A great PR gimmick: the MyMedicalRecords PHR people offer to reimburse subscribers up to $5,000 if they get H1N1. The relationship between the offer and the product is tenuous at best, but it’s kind of fresh.
Up to 11% of doctors aren’t offering immunizations because insurance pays less than the cost of the vaccine itself. Studies show doctors send patients to public health clinics instead, but parents don’t often follow up and kids aren’t being immunized. CDC is very interested, having observed that half of kids with measles were seeing doctors, but didn’t get the shot.
Which of these doesn’t belong with the others: Eclipsys, athenahealth, HIStalk Practice, and Sage. The answer: none — all of those organizations (and others) are sponsoring the AAP Pediatric Office of the Future exhibit at the American Academy of Pediatrics conference in Washington, DC October 17-20. This isn’t one of those lame “media sponsor” deals where all you do is run free ads. HIStalk Practice is a real, “I’m writing a check” sponsor in support of our regular contributor, Dr. Gregg Alexander. Now I doubt you’ll start making travel plans just because HIStalk Practice is involved, but if you’re going to the conference anyway, check it out and maybe find Gregg to say hi. There’s no booth or anything, just a PC running a presentation that I haven’t figured out yet.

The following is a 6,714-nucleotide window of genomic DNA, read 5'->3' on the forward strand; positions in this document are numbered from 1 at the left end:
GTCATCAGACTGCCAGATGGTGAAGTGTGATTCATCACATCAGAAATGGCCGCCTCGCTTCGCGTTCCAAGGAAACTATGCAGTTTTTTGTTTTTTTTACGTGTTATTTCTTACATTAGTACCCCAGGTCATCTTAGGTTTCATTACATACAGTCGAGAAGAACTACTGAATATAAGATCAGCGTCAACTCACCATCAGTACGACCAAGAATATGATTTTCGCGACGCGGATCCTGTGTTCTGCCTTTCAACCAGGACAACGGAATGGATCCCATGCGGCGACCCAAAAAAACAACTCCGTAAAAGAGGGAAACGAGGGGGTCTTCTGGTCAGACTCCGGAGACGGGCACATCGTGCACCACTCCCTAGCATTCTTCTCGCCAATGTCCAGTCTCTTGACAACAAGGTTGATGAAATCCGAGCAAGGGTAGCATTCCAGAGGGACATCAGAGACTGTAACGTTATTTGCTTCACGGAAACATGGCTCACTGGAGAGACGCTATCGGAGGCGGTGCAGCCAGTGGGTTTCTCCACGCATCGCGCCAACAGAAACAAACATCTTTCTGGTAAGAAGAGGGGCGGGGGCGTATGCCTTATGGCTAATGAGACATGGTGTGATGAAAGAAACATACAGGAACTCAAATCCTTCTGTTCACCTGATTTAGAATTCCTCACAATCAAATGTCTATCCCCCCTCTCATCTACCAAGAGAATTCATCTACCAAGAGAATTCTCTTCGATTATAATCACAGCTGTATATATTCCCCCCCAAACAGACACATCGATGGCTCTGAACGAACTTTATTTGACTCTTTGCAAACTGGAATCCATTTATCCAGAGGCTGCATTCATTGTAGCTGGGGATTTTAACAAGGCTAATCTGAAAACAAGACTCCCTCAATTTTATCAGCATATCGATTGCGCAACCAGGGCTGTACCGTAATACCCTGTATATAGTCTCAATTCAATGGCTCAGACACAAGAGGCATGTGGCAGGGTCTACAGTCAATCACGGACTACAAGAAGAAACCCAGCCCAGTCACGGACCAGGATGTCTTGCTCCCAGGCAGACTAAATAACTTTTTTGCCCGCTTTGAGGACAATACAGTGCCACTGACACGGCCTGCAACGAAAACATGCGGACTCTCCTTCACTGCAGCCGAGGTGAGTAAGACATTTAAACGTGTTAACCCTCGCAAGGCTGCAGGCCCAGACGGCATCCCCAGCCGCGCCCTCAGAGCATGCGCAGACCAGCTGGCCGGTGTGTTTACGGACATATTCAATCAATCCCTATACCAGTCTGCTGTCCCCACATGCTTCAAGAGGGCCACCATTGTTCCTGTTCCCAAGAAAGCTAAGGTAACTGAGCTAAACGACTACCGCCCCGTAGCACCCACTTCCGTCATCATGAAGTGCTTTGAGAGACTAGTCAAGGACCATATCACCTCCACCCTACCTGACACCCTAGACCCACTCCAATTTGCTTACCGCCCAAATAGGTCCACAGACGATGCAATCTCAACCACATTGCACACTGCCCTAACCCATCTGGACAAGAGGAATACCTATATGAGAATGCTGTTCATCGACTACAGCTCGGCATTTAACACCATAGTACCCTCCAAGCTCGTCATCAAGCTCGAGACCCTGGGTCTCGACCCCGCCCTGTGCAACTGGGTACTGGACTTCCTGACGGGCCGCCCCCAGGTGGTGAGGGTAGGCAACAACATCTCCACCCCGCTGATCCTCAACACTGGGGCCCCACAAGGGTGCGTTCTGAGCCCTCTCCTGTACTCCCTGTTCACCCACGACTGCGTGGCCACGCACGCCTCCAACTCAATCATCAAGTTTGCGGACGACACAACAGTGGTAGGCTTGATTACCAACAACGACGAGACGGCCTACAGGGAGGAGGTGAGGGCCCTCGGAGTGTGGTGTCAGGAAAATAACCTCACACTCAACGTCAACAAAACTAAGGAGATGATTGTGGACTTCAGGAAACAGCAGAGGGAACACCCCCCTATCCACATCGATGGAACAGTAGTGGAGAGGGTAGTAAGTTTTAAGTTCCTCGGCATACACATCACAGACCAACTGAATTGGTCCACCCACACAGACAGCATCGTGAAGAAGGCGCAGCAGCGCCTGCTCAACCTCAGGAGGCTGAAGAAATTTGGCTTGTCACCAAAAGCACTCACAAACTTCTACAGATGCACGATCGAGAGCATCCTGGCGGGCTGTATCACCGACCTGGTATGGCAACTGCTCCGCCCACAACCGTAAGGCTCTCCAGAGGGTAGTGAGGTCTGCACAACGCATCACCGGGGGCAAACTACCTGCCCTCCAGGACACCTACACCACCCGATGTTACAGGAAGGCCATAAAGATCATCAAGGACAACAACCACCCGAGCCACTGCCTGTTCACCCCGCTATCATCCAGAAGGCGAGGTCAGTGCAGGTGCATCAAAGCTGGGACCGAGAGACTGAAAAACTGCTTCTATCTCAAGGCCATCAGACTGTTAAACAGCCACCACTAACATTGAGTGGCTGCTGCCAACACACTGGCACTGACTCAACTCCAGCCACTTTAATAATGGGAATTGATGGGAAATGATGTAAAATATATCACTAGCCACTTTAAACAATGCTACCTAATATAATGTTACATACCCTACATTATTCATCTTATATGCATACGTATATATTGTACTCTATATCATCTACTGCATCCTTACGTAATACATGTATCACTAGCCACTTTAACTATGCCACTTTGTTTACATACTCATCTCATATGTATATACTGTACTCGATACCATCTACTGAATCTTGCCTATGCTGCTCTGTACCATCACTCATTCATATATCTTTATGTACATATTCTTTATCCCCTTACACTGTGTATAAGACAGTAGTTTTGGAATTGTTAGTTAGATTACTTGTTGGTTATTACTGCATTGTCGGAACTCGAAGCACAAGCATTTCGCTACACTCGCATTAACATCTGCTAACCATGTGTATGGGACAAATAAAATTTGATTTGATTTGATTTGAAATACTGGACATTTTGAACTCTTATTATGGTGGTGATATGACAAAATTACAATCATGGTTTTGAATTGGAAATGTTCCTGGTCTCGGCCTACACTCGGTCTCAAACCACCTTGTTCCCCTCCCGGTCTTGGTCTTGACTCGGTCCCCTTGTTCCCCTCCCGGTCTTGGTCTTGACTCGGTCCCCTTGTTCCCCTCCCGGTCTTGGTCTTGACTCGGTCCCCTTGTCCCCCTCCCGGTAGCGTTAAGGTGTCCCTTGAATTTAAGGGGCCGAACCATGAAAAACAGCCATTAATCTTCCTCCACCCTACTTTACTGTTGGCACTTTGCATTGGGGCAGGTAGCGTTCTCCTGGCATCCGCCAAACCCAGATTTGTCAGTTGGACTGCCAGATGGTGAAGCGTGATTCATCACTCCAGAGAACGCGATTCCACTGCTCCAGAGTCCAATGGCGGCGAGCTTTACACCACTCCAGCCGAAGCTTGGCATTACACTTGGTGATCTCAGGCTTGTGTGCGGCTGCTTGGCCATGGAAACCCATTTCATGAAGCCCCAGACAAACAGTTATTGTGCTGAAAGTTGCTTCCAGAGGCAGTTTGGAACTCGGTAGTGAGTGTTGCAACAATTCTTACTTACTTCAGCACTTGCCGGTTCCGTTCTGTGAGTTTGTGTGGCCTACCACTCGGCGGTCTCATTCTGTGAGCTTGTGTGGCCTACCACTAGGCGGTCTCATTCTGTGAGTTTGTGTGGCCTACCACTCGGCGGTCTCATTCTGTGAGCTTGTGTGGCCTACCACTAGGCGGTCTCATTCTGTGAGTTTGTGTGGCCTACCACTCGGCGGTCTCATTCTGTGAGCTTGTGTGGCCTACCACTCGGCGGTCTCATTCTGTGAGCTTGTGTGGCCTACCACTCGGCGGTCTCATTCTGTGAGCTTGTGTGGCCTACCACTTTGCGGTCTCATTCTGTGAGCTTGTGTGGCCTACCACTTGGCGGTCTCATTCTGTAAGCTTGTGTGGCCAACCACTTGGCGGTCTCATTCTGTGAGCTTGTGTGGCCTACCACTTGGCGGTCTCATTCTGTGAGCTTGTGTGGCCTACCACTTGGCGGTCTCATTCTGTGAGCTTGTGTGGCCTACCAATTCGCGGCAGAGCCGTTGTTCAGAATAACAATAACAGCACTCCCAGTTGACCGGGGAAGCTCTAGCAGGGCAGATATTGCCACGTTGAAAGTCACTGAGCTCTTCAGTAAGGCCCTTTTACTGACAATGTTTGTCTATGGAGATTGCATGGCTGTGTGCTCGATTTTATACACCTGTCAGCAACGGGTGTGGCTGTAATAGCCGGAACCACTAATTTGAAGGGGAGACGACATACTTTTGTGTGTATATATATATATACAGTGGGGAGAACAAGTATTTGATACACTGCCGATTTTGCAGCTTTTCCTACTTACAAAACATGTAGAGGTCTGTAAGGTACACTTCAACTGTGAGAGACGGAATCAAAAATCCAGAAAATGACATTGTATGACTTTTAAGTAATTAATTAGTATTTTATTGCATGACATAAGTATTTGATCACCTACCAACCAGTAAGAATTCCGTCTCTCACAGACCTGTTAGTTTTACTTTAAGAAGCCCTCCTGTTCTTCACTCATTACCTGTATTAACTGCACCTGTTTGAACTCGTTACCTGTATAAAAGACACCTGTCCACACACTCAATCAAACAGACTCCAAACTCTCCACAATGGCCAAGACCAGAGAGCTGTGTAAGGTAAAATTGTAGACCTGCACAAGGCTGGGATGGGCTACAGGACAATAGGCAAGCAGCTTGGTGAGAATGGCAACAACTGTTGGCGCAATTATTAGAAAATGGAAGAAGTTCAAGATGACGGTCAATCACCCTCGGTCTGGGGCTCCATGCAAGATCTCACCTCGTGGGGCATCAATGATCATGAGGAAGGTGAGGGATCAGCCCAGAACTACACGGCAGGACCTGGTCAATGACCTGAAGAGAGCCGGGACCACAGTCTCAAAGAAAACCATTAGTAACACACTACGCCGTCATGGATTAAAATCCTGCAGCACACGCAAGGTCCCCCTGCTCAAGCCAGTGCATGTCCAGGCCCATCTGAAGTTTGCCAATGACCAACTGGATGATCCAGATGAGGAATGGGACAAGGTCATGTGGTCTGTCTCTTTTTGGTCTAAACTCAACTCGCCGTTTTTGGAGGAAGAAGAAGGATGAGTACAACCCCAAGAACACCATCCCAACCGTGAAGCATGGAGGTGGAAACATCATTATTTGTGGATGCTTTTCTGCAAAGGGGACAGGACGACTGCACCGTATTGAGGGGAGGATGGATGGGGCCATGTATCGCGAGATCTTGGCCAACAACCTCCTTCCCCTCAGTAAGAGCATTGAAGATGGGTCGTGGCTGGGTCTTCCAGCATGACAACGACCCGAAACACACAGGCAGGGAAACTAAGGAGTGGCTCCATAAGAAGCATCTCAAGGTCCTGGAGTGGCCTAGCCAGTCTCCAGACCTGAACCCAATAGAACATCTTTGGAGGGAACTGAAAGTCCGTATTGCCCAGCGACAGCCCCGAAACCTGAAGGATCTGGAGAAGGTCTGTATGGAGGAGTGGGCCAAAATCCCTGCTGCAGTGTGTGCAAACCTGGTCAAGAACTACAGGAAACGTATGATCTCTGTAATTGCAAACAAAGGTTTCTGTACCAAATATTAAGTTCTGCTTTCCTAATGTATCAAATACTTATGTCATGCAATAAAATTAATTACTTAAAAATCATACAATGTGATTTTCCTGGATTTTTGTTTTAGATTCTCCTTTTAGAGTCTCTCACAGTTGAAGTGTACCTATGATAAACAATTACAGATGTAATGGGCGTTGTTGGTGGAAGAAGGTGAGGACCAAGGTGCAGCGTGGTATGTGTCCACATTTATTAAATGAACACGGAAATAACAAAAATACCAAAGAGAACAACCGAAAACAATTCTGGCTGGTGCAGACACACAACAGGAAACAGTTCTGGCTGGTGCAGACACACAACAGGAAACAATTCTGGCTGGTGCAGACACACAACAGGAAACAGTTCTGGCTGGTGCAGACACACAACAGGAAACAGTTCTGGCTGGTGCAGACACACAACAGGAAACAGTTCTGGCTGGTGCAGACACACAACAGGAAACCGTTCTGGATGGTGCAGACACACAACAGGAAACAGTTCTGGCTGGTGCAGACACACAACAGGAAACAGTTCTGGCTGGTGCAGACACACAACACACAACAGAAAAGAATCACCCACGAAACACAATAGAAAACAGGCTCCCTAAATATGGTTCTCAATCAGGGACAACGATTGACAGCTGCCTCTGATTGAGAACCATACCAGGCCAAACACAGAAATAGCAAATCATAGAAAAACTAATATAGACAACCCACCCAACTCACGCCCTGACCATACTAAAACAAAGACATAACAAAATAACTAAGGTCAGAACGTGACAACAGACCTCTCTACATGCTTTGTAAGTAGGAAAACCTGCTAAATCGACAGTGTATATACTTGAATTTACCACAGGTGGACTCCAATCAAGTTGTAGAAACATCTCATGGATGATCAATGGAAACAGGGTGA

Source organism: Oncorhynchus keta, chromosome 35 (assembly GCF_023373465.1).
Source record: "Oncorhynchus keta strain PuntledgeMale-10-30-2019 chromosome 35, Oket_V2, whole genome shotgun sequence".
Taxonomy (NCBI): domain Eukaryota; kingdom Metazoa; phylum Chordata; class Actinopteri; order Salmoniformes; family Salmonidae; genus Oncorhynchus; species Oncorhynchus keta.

Norwalk Hospital (CT) CIO Jamie Mooney is named as a mentor for Columbia’s technology management program.
Former Eclipsys SVP Keith Figlioli is named SVP of the healthcare informatics division of Premier. He has no informatics background that I can discern.
From Weird News Andy: in Australia, Queensland Health has the answer to patient harm caused by overworked medical residents whose on-call shifts run up to 80 hours: drink six cups of coffee a day and eat more sugar. Maybe they should have added regular trips outside for a smoke or maybe a snort of cocaine.